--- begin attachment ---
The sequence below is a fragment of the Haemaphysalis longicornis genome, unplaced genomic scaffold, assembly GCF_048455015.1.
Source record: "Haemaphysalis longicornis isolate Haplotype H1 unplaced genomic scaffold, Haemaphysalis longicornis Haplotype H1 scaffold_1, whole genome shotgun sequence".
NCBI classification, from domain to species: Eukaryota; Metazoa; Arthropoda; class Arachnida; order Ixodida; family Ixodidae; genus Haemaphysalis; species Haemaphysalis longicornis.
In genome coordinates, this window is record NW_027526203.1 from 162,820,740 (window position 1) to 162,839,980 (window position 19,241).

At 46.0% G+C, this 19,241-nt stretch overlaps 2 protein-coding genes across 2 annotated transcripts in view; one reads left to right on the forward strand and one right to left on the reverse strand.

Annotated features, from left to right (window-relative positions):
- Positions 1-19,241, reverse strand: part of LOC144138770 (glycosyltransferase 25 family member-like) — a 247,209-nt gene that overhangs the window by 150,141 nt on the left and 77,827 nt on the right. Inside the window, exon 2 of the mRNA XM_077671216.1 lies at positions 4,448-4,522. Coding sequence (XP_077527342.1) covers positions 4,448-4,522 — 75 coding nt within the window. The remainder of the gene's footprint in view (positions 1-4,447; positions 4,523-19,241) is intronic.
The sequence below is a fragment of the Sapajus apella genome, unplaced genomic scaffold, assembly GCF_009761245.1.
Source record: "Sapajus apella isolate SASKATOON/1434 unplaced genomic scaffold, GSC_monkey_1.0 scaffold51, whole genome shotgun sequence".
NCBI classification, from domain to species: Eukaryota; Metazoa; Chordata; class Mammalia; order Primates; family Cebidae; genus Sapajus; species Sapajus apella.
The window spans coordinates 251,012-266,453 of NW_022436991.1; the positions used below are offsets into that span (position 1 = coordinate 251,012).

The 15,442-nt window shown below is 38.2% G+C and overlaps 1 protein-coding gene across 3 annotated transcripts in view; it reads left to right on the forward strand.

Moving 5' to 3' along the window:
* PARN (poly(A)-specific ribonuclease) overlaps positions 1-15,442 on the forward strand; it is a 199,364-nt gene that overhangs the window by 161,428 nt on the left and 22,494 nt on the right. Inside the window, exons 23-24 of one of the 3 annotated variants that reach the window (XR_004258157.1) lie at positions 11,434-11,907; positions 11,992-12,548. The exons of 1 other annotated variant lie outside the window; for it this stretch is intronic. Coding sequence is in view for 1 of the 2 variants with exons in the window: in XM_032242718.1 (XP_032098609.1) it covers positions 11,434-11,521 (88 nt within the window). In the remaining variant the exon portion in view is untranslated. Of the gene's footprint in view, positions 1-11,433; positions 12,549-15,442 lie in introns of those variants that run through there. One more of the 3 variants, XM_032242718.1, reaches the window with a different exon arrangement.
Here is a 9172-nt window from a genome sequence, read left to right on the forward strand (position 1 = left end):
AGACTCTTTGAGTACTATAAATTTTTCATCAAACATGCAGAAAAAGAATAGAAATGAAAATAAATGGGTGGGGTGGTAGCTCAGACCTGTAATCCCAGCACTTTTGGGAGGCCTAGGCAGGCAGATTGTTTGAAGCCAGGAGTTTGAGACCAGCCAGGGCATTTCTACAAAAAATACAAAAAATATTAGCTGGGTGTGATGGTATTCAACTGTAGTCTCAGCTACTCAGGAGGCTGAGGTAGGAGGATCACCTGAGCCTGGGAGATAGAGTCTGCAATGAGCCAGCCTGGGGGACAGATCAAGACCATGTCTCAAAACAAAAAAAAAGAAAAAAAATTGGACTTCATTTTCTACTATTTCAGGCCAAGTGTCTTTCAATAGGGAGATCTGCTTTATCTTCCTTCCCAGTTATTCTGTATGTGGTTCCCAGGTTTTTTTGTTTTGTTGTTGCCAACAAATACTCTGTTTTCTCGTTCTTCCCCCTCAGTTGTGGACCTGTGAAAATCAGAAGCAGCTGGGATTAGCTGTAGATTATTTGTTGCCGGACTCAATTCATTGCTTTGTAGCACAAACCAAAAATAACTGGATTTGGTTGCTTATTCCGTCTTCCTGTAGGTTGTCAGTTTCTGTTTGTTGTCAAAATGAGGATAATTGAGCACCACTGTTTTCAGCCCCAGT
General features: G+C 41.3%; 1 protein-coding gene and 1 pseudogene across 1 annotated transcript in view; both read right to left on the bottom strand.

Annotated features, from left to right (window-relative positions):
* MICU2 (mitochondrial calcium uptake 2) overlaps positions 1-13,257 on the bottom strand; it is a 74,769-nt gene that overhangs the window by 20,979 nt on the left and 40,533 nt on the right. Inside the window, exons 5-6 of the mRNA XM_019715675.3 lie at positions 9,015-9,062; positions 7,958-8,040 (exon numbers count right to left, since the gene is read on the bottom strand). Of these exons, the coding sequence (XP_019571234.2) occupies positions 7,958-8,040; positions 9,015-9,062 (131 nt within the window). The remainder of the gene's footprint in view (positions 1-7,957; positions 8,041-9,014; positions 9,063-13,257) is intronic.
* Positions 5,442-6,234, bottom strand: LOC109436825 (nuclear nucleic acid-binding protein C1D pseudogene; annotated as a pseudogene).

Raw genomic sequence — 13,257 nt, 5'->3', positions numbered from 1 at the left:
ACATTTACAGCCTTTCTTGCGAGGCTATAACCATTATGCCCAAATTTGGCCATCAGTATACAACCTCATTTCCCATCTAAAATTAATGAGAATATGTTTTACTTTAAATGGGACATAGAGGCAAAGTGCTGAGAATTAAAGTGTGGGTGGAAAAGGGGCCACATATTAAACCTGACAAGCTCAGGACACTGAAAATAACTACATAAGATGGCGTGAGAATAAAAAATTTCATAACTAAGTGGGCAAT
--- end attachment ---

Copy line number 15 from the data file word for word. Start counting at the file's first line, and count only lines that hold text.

Here is a 9172-nt window from a genome sequence, read left to right on the forward strand (position 1 = left end):